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Data Digest from Vik

Posted in:Home Visiting Newsletter


MIECHV Needs Assessment

As part of the five-year federally mandated needs assessment for the Maternal, Infant, and Early Childhood Home Visiting (MIECHV) program, the Health Resources Services Administration (HRSA) requests that state grantees determine clearly defined geographic regions that are at higher risk for adverse health and socio-demographic characteristics. For the 2020 MIECHV needs assessment, six regions in the state of Delaware were identified and defined by the following ZIP codes:

  • East Wilmington (19801, 19802, and 19806)
  • Central Wilmington (19804 and 19805)
  • Southeast Wilmington (19706, 19720, and 19733)
  • Smyrna/West Dover (19904, 19938, 19955, and 19977)
  • East Dover (19901 and 19902)
  • Georgetown/Seaford (19933, 19940, 19947, 19956, and 19973)

Given the geographic spread of these ZIP codes, this list may suggest that public health and social service programs need to deliver services equitably across the state, especially given the differences in socioeconomic challenges within the state. Notably, poor access to care and geographic barriers impact southern Delaware more than northern Delaware, while racial disparities and urban poverty adversely affect northern Delaware more than southern Delaware.

Home Visitor Survey Results

The following are summary findings from the Home Visitor Survey, which was administered to home visiting staff in August and September 2020. Overall, 48 surveys were completed. The majority of the surveys were completed by home visiting staff across three of the evidence-based home visiting programs (CFF/HFA, New Directions Early Head Start, and PAT). Roughly half of the surveys were completed by home visiting staff members who work primarily in New Castle County. In addition, the survey results uncovered the following:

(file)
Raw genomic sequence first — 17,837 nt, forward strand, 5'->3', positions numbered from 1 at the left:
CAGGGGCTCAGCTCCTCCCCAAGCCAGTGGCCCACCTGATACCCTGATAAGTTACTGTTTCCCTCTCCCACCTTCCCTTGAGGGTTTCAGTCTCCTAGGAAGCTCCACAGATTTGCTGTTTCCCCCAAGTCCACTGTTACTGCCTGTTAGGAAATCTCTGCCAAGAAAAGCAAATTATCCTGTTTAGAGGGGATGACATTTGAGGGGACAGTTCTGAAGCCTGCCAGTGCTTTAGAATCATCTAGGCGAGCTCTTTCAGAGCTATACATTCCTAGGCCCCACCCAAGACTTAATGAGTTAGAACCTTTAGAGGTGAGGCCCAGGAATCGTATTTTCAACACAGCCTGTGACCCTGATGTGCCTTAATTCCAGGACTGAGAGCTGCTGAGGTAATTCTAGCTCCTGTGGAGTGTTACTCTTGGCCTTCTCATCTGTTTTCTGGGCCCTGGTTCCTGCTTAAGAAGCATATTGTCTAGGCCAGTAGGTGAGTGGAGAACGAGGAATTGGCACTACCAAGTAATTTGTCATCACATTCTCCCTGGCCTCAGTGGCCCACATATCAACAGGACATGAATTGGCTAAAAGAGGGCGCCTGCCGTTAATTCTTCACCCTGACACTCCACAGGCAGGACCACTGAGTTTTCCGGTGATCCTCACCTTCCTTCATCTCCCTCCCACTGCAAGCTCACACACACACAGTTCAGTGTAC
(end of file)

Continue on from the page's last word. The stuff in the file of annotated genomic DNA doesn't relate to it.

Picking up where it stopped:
• Respondents were fairly mixed on whether there are enough home visiting programs to meet everyone’s needs, whether there is a need for different home visiting programs than the ones currently provided, whether families knew about home visiting services, and whether such services were well advertised;
  • Respondents affirm that there are limited resources for their clients, namely housing, healthy food options, and health-related services, and they reported seeing a rise in substance use/abuse;
  • Home visiting staff were generally confident in their ability to provide services and were pleased with the quality of their home visiting program; and
  • Geographic barriers and home visiting staff attrition were noted as comments provided by the home visiting staff members.

For more comprehensive results and a copy of the report, please notify Vik Vishnubhakta at

Thanks, and as always, please let me know if you have any questions.


Vikrum Vishnubhakta, MBA/MPH
Consultant/Principal, Forward Consultants
431 W. 37th St., Suite 9E
New York, NY 10018

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